I’ve started to realize I shouldn’t take these feelings and thoughts as gospel.
With OCD, certain questions and doubts can become addicted to answers, creating even more questions and doubts. Answering is like tossing water on a grease fire. It’s a paradoxical and insidious disorder.
When I was younger, I’d spin in specific circles as if a string were wrapped around me. Working in tandem with my tics, my mind would repeatedly flip and spin imaginary metal contraptions until they fit together correctly. I’d lick my hand whenever it brushed up against someone, and even worse, I would actually consider this my own form of hoarding other people’s germs (Yeah, I know how weird that one is). I’d spend hours and then years wondering and checking to see if my lips were resting strangely or my arms were too thin or my jaw were too weak.
I’d also repeatedly rest my fingertips in the edges of my eye sockets and pull at my jaw and press my temples because I feared and questioned how vulnerable the human face was and whether I actually wanted to pull mine apart. I’d routinely check my thoughts to see if I were capable of incest or pedophilia or murder. I’d picture my own death quite literally a thousand times a day.
My experience with OCD has been long and bizarre and even debilitating, and the list of obsessions and compulsions I’ve had is endless. I’ve gone through almost every subset apart from pop culture’s stock representation of OCD as a “cleaning disorder” (I’m filthy). Some have been temporary and some have stayed with me to this day, but they all come from the same place. I avoided getting help because it all felt too strange to put into words.
Then a few months ago, I started chipping away rock bottom with a jackhammer.
I held a kangaroo court for myself and concluded – without any evidence or any accusations from other people – that I was rapist. But since I felt such extreme doubt, I had to gain certainty. So I began to sift through every false or foggy memory of every sexual initiation and every touch and every thrust, and ask and ask and ask. I’d initiate deeply uncomfortable and intimate conversations. I’d research. And while I still had no logical evidence, I did have a terrible feeling.
My brain was overwhelmed with doubt and guilt and hopelessness. I lost weight and I’d sleep so erratically that I’d lost the boundaries between days – like removing the periods between sentences – and when I was awake, I did nothing but sit and think in circles. Sometimes I’d feel a bit better and recognize how my brain worked.
But then I’d answer that question just one more time, just to really make sure.
Sometimes I’d ask a slightly different question. But then I’d ask another and another. What if I’m just making myself seem better than I really am? I’m flawed in a few different ways, so who’s to say I’m not even worse than I think? If it’s taken up this much of my time, there must be some merit to my fears, right? Do I actually have OCD? And then I’d try and answer those questions. Those were the worst few months of my life.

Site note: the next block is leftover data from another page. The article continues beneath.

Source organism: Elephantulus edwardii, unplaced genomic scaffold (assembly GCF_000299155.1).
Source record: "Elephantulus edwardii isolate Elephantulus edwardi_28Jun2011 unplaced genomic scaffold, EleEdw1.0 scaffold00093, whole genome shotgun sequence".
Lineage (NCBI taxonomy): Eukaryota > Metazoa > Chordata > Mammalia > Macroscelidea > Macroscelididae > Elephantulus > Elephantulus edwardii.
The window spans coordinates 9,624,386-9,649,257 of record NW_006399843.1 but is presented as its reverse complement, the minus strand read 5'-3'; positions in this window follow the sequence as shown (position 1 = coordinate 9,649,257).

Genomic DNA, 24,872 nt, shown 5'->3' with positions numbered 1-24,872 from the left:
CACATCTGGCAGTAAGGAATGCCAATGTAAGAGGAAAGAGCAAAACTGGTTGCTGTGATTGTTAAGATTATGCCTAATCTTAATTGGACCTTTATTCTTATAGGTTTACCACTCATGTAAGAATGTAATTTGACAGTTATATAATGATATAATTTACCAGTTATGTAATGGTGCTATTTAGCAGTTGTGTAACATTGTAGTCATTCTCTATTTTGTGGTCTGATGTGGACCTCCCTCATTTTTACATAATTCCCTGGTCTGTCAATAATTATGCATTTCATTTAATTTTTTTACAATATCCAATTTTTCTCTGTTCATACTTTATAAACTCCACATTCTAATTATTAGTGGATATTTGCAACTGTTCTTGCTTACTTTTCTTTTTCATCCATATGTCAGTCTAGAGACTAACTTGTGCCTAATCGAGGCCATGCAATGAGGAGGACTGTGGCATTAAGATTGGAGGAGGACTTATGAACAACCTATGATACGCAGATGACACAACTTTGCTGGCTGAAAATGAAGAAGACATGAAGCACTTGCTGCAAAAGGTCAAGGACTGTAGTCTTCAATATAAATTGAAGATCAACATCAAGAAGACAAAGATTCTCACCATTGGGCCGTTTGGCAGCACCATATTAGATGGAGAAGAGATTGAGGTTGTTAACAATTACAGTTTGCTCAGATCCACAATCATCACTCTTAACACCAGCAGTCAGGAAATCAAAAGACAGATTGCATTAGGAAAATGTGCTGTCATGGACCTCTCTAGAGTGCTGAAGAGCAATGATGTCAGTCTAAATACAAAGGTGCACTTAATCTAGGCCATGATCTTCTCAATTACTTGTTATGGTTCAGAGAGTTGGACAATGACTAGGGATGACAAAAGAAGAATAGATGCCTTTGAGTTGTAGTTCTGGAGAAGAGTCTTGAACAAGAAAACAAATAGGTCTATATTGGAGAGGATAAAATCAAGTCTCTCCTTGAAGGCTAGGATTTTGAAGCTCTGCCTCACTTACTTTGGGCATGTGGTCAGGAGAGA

This is when I finally got help. But in my desperation, I stumbled at first. I sought immediate professional help from anyone that would reassure me on each and every question. I needed an outsider’s point of view. Though this helped in the short term, it was not the right way to go about things. I spent a few sessions with a solid counselor – an affable guy and avid concertgoer with dozens of ticket stubs pinned up in his office – but I felt his area of expertise wasn’t tailored to my situation, so I decided to move on. I did some more research on cognitive behavioral therapy, and the next week found my current therapist. It’s the best fit I could have asked for, and with her help, I am getting significantly better. I’ve also had amazing support from my girlfriend, family, and friends. I’ve (repeatedly) asked some bizarre questions, and everyone close to me has been extremely patient.
Part of my recovery process has involved daily meditation, which has worked wonders for the way my mind functions and the way I breathe. I’d say it’s been life-changing. Also, if you have a smartphone, I highly recommend the free Insight Timer app. Moreover, I get my exercise (and some peace of mind) by shooting a basketball around for at least a half hour every day.
I also read up on OCD. Books such as The Man Who Couldn’t Stop by David Adam and The Mindfulness Workbook for OCD: A Guide to Overcoming Obsessions and Compulsions Using Mindfulness and Cognitive Behavioral Therapy by Jon Hershfield and Tom Corboy have helped me tremendously. Online communities (such as this one!) have made this strange disorder feel less lonely. Mark Freeman’s videos are also helpful and entertaining. But be careful with researching and reading about OCD too much because at times it turned into a compulsion for me.
I’m also on Prozac now. I’m not a professional, and I know some people have an aversion to pills and/or sometimes medicine just doesn’t work. Regardless, everyone’s path is different, and some people unfortunately might not have the resources to take certain paths.
I finally feel great. I still have a long way to go and I still have my bad days, but I’ve started to realize I shouldn’t take these feelings and thoughts as gospel. As we all know, it comes down to living with the uncertainty and starving those questions and doubts while living in the present.
Good luck, everyone! I believe in all of you.
“Tarifa” – Sharon Van Etten
“Just Let Go” – Sturgill Simpson